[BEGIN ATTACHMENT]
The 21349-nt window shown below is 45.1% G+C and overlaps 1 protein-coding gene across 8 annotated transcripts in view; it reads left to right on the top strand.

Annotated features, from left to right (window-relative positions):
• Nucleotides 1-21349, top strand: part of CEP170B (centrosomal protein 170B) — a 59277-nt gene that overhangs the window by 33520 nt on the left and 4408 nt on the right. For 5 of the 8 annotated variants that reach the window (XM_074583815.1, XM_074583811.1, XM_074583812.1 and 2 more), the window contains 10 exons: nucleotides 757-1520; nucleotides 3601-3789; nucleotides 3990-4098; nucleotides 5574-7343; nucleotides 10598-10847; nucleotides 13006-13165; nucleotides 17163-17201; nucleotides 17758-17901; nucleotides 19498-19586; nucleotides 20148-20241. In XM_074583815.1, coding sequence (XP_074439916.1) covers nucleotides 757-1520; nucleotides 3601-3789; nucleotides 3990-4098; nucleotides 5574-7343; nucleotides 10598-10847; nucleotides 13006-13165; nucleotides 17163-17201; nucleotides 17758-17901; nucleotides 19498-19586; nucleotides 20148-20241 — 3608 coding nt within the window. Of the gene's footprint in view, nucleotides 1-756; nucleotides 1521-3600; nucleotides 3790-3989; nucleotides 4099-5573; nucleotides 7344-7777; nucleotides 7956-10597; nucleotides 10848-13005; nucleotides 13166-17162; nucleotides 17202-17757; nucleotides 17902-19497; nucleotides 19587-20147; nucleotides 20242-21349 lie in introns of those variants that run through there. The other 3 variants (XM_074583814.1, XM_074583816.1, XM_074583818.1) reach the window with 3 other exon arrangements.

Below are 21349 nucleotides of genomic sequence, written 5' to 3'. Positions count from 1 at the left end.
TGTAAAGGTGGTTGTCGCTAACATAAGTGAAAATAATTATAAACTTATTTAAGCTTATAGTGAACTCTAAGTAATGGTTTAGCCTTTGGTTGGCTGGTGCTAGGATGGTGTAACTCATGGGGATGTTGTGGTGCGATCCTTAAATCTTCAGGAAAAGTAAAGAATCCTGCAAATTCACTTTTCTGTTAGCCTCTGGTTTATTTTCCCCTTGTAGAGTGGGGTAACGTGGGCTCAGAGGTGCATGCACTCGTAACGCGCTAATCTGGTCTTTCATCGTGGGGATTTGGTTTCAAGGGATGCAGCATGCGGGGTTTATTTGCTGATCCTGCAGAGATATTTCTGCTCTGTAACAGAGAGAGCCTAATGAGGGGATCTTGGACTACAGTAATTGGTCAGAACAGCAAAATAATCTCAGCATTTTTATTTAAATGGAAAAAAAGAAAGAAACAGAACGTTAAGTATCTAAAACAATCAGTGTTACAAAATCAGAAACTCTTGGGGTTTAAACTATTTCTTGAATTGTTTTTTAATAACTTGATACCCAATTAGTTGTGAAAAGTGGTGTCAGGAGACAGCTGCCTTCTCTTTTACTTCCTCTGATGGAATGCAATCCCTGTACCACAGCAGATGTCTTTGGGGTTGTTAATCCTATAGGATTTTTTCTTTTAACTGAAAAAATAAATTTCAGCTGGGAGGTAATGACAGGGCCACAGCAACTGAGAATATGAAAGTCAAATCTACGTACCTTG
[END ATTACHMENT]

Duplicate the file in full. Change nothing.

The 21349-nt window shown below is 45.1% G+C and overlaps 1 protein-coding gene across 8 annotated transcripts in view; it reads left to right on the top strand.

Annotated features, from left to right (window-relative positions):
• Nucleotides 1-21349, top strand: part of CEP170B (centrosomal protein 170B) — a 59277-nt gene that overhangs the window by 33520 nt on the left and 4408 nt on the right. For 5 of the 8 annotated variants that reach the window (XM_074583815.1, XM_074583811.1, XM_074583812.1 and 2 more), the window contains 10 exons: nucleotides 757-1520; nucleotides 3601-3789; nucleotides 3990-4098; nucleotides 5574-7343; nucleotides 10598-10847; nucleotides 13006-13165; nucleotides 17163-17201; nucleotides 17758-17901; nucleotides 19498-19586; nucleotides 20148-20241. In XM_074583815.1, coding sequence (XP_074439916.1) covers nucleotides 757-1520; nucleotides 3601-3789; nucleotides 3990-4098; nucleotides 5574-7343; nucleotides 10598-10847; nucleotides 13006-13165; nucleotides 17163-17201; nucleotides 17758-17901; nucleotides 19498-19586; nucleotides 20148-20241 — 3608 coding nt within the window. Of the gene's footprint in view, nucleotides 1-756; nucleotides 1521-3600; nucleotides 3790-3989; nucleotides 4099-5573; nucleotides 7344-7777; nucleotides 7956-10597; nucleotides 10848-13005; nucleotides 13166-17162; nucleotides 17202-17757; nucleotides 17902-19497; nucleotides 19587-20147; nucleotides 20242-21349 lie in introns of those variants that run through there. The other 3 variants (XM_074583814.1, XM_074583816.1, XM_074583818.1) reach the window with 3 other exon arrangements.

Below are 21349 nucleotides of genomic sequence, written 5' to 3'. Positions count from 1 at the left end.
TGTAAAGGTGGTTGTCGCTAACATAAGTGAAAATAATTATAAACTTATTTAAGCTTATAGTGAACTCTAAGTAATGGTTTAGCCTTTGGTTGGCTGGTGCTAGGATGGTGTAACTCATGGGGATGTTGTGGTGCGATCCTTAAATCTTCAGGAAAAGTAAAGAATCCTGCAAATTCACTTTTCTGTTAGCCTCTGGTTTATTTTCCCCTTGTAGAGTGGGGTAACGTGGGCTCAGAGGTGCATGCACTCGTAACGCGCTAATCTGGTCTTTCATCGTGGGGATTTGGTTTCAAGGGATGCAGCATGCGGGGTTTATTTGCTGATCCTGCAGAGATATTTCTGCTCTGTAACAGAGAGAGCCTAATGAGGGGATCTTGGACTACAGTAATTGGTCAGAACAGCAAAATAATCTCAGCATTTTTATTTAAATGGAAAAAAAGAAAGAAACAGAACGTTAAGTATCTAAAACAATCAGTGTTACAAAATCAGAAACTCTTGGGGTTTAAACTATTTCTTGAATTGTTTTTTAATAACTTGATACCCAATTAGTTGTGAAAAGTGGTGTCAGGAGACAGCTGCCTTCTCTTTTACTTCCTCTGATGGAATGCAATCCCTGTACCACAGCAGATGTCTTTGGGGTTGTTAATCCTATAGGATTTTTTCTTTTAACTGAAAAAATAAATTTCAGCTGGGAGGTAATGACAGGGCCACAGCAACTGAGAATATGAAAGTCAAATCTACGTACCTTG